Lak-dej (a transliteration of "lac dye"?) - dye related to cochineal according to Nahlik. The pigment is laccaic acid and is obtained by a complex chemical operation. He says that there is some debate on the exact source of this dye. Some say its from the scale insect Coccus laccae which drinks from the plant Ficus indicus of Indian, Persian or Ceylonese (Sri Lankan) origin. Others derive it from the plants Laurencee, Perseacee, and Gascaria madogascariensis Targ Tozz. (Nahlik)

On-line research indicates that the lac insect is also called Laccifera lacca or Kerria lacca, and that it feeds on over 160 types of host trees in its native habitat, but especially Ficus spp, F. religiosa in particular.
An article about the ancient textiles found in the Altai Mountains associated with the Pazyryk culture of 2,500 years ago discusses similar dyes in their fabric analysis. They discuss a coccide called Porphyrophora, a source of carminic acid for dying, and also Kermes vermilio, a source of kermesic acid, both of which inhabit the eastern Mediterranean. (Polos'mak)
Whatever it's source, "lak-dej" appears in Novgorod fabrics dating to the 13th century. (Nahlik).
True cochineal, Dactylopis coccus, gives carminic acid and was found by the Spaniards in Mexico in the early 1500s. (Brown and Kramer)
With clay mordant gives wool a scarlet color
With tin gives a purple color
Pure lakkainovaya acid gives wool a copper-red
Cochineal plus alum - red. (Castino)
Cochineal plus chrome - pink to purple. (Castino)
Cochineal plus tin - scarlet. (Castino)
Cochineal plus iron - maroon. (Castino)

Madder - dye from madder plant, Rubia tinctorum and used since ancient times. The presence of its name in Slavic mythology demonstrates the longevity the Slav's knowledge of it. Documented in Europe by the time of Charlemagne, with wide cultivation in France and Germany in the 13th cent. The dye comes from dried out and ground root, and the primary coloring compound is alizarin. It is a "mordant dye", which seems to mean that it doesn't need a mordant. (Nahlik)

The most common red, rose-red color, 35 species, chemicals are alizarin and purpurin per Brown.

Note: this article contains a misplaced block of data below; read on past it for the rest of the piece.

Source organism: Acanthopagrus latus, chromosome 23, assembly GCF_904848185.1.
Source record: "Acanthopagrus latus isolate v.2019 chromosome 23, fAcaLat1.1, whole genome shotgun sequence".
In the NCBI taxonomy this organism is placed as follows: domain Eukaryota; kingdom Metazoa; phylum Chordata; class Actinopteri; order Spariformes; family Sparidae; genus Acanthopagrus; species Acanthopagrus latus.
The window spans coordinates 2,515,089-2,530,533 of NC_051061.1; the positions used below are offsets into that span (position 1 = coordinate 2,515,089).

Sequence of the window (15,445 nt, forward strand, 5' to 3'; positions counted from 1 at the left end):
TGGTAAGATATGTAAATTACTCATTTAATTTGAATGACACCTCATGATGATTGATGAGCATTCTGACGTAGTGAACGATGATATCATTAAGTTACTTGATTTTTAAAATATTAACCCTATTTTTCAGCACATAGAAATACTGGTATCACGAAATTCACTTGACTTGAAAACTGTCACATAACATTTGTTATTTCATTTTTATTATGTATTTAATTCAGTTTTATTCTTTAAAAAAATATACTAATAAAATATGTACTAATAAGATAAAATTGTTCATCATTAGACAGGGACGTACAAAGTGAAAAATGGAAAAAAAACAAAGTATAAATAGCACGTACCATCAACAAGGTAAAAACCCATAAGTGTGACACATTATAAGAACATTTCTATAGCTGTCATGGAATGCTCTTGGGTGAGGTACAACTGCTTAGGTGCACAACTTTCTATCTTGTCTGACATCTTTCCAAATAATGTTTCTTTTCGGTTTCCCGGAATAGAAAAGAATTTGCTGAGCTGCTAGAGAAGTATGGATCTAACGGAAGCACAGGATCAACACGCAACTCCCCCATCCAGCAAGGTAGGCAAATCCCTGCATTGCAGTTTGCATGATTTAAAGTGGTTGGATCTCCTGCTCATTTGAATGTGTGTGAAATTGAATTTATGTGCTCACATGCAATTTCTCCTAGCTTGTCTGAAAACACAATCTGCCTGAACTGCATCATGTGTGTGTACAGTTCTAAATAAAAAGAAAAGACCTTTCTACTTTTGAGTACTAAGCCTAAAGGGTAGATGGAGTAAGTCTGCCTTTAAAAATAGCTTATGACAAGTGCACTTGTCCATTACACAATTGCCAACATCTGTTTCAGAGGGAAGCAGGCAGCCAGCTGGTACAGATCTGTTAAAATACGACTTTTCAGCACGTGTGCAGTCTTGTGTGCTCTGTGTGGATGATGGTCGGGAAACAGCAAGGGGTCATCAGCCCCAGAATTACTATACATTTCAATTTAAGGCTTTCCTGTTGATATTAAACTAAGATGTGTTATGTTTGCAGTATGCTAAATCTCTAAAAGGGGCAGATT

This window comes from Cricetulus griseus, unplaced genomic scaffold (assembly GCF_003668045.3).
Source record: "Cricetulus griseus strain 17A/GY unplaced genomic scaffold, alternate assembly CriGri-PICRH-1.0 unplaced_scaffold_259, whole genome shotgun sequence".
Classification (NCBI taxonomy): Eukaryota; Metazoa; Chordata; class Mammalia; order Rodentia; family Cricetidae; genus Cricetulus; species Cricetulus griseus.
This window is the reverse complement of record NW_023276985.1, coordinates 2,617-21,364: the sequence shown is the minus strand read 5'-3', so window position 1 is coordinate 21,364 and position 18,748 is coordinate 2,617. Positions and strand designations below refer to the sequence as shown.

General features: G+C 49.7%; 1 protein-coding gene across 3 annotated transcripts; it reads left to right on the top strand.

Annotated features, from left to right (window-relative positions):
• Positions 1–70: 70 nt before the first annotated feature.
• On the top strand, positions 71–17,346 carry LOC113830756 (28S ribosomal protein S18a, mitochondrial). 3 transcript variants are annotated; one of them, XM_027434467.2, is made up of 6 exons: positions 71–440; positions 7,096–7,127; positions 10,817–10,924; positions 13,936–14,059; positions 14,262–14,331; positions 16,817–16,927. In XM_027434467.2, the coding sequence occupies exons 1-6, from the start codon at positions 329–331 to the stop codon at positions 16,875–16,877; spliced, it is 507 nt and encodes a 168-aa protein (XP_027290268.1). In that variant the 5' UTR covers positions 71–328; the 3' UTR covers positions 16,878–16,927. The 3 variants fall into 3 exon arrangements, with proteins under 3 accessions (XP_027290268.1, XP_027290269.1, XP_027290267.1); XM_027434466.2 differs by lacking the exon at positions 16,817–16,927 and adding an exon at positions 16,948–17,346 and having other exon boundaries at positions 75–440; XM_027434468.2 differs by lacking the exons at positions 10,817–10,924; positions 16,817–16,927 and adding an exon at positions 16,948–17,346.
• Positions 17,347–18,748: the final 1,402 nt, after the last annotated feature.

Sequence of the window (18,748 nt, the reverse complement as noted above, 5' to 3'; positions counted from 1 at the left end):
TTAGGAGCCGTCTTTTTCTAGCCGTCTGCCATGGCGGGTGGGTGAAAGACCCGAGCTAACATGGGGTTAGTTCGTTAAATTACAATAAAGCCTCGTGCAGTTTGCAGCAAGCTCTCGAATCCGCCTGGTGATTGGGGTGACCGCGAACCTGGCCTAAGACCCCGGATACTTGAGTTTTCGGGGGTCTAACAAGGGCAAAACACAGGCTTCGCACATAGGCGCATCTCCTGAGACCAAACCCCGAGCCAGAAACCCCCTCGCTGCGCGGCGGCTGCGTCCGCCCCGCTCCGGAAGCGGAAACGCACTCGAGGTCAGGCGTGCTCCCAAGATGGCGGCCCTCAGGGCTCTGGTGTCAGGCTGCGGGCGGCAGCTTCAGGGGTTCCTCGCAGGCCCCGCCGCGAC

Used with clay-lime mordant. (Nahlik)
Without mordant - orange/red. (Castino)
With iron salts - red-violet. (Nahlik)
With alum - red. (Brown)
With chrome - rust. (Brown)
With alum or chrome - reddish orange. (Castino)
With tin - orange. (Castino)

Nettles - used for green colors according to Stepanova.

Give yellow-green per Brown.

Oak - bark gives golden-brown per Pushkareva. Oak gall was used per Kolchin. Wood and bark provides ehlagovaya acid (see above) according to Nahlik.

The black oak, Q. velutina, provides quercitron which gives a famous bright yellow dye according to Kramer and Brown.

Ocher - perhaps the "clay" mordant mentioned by Nahlik?

Onion peel - golden-brown per Pushkareva.

With alum - burnt orange. (Brown)
With chrome - brass. (Brown)
Red onion gives brown. (Kramer)
Yellow onion gives yellow shades. (Kramer)
Outer skins with alum - yellow. (Castino)
Outer skins with chorme - orange/golden-brown. (Castino)

Pasque flower (son-travy) - blue per Pushkareva. Anemone patens is the American prairie flower known as the pasque flower. I'm not sure it is the same plant.

Pear - bark gives golden-brown per Pushkareva.

Leaves give yellow/orange/gold colors per Brown.
Twigs alone give yellow. (Castino)
Twigs with chrome give orange-apricot. (Castino)

Pomegranate - fruit is a source of ehlagovaya acid (see above) according to Nahlik.

Poplar - buds are source of khrisin per Nahlik. See khrisin.

Leaves give yellow/orange/gold colors per Brown.

Spruce - needles used for green colors according to Stepanova article (see indigo notes).

St. John's Wort - red-brown dyes per Pushkareva.

With alum - yellow. (Castino)
with chrome - deep yellow. (Castino)

Tannin, танин - while not specifically named in any of the Russian sources I've consulted, except perhaps the "tonin" mordant listed by Nahlik, many of the plants they do mention are excellent sources of tannin or tannic acid, and tannin is a crucial substance in most cultures fordyeing, as a colorant and a mordant, and in leather tanning. In fact, "tanning" is called дубление, presumably derived from tannic acid, called дубильная кислота in my dictionary, both terms deriving from the Russian word for oak, дуб. See ehlagovaya acid for more information on tannins.

Other medieval dyes conspicuous by their absence from my Russian references: lichens, murex, saffron, safflower, weld, woad.

Textile References: Brown, Rachel. The Weaving, Spinning and Dyeing Book. Alfred A. Knopf. New York. 1978.

Castino, Ruth. Spinning & Dyeing the Natural Way. Van Nostrand Reinhold Co. New York. 1974.

Khvoschchinskaia, Natalia. "New Finds of Medieval Textiles in the North of Novgorod Land". NESAT IV, edited by Lise Bender Jorgensen and Elisabeth Munskgaard. 1992.

Kolchin, B.A. Wooden Artifacts of Medieval Novgorod...

Kramer, Jack. Natural Dyes: Plants and Processes. Charles Scribner's Sons. New York. 1972.

Krupp, Christina (ska Marieke van de Dal). "From Woad to Blue". The Compleat Anachronist #129. Autumn 2005.

Nahlik, Adam. "Ткани Новгорода" [Fabrics of Novgorod from Volume IV of Works of the Novgorod Archeological Excavation] "Труды Новгородской Археологической Экспедитии." A.B. Artsikhovskij and B.A. Kolchin. (editors) No. 123 of Материалы и Исследования по Археологии СССР. USSR Academy of Science. Moscow. 1963.

"Natural colourants and dyestuffs." NON-WOOD FOREST PRODUCTS 4. FAO - Food and Agriculture Organization of the United Nations. //

Polos'mak, N.V., V.V. Malakhov, and A.V. Tkachev. Древнейший Текстиль из "Замерзших" Могил Гроного Алтая [Ancient Textiles from "Zamerzshikh" grave of Altai Mountains]. //

Stepanova, Yulia. "Мода в Древней Руси" [Style in Ancient Rus]. On-line Родина [Rodina], Feb. 2006.